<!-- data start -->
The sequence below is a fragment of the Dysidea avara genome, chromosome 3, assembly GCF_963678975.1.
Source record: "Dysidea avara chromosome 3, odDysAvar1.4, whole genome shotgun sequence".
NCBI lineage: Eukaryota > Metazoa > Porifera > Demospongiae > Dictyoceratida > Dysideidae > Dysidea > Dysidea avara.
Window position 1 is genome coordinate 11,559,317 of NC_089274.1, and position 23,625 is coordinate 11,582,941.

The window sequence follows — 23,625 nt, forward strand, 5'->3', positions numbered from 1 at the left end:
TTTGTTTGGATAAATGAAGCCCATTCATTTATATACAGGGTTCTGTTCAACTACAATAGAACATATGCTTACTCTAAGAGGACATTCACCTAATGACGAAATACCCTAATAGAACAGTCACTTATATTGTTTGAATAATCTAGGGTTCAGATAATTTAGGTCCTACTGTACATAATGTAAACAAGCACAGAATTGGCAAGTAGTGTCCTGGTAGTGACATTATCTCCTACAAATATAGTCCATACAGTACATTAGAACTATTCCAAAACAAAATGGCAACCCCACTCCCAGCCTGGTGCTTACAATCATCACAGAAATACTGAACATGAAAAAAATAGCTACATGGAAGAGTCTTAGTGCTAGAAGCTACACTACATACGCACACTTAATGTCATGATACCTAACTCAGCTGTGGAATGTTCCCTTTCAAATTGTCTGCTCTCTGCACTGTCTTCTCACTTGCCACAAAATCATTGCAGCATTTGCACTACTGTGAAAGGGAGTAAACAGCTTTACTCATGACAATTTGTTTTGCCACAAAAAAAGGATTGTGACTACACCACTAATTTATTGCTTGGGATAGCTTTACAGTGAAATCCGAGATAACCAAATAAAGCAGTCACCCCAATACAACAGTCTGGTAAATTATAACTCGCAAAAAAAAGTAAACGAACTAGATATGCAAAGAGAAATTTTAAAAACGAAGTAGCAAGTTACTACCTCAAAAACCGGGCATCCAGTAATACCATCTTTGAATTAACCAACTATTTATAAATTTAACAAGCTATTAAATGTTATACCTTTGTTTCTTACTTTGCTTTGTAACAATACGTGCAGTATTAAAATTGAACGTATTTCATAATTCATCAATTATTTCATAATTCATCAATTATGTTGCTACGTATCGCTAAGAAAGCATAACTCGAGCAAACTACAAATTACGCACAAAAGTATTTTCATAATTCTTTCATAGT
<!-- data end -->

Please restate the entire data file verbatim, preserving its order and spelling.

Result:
The sequence below is a fragment of the Dysidea avara genome, chromosome 3, assembly GCF_963678975.1.
Source record: "Dysidea avara chromosome 3, odDysAvar1.4, whole genome shotgun sequence".
NCBI lineage: Eukaryota > Metazoa > Porifera > Demospongiae > Dictyoceratida > Dysideidae > Dysidea > Dysidea avara.
Window position 1 is genome coordinate 11,559,317 of NC_089274.1, and position 23,625 is coordinate 11,582,941.

The window sequence follows — 23,625 nt, forward strand, 5'->3', positions numbered from 1 at the left end:
TTTGTTTGGATAAATGAAGCCCATTCATTTATATACAGGGTTCTGTTCAACTACAATAGAACATATGCTTACTCTAAGAGGACATTCACCTAATGACGAAATACCCTAATAGAACAGTCACTTATATTGTTTGAATAATCTAGGGTTCAGATAATTTAGGTCCTACTGTACATAATGTAAACAAGCACAGAATTGGCAAGTAGTGTCCTGGTAGTGACATTATCTCCTACAAATATAGTCCATACAGTACATTAGAACTATTCCAAAACAAAATGGCAACCCCACTCCCAGCCTGGTGCTTACAATCATCACAGAAATACTGAACATGAAAAAAATAGCTACATGGAAGAGTCTTAGTGCTAGAAGCTACACTACATACGCACACTTAATGTCATGATACCTAACTCAGCTGTGGAATGTTCCCTTTCAAATTGTCTGCTCTCTGCACTGTCTTCTCACTTGCCACAAAATCATTGCAGCATTTGCACTACTGTGAAAGGGAGTAAACAGCTTTACTCATGACAATTTGTTTTGCCACAAAAAAAGGATTGTGACTACACCACTAATTTATTGCTTGGGATAGCTTTACAGTGAAATCCGAGATAACCAAATAAAGCAGTCACCCCAATACAACAGTCTGGTAAATTATAACTCGCAAAAAAAAGTAAACGAACTAGATATGCAAAGAGAAATTTTAAAAACGAAGTAGCAAGTTACTACCTCAAAAACCGGGCATCCAGTAATACCATCTTTGAATTAACCAACTATTTATAAATTTAACAAGCTATTAAATGTTATACCTTTGTTTCTTACTTTGCTTTGTAACAATACGTGCAGTATTAAAATTGAACGTATTTCATAATTCATCAATTATTTCATAATTCATCAATTATGTTGCTACGTATCGCTAAGAAAGCATAACTCGAGCAAACTACAAATTACGCACAAAAGTATTTTCATAATTCTTTCATAGT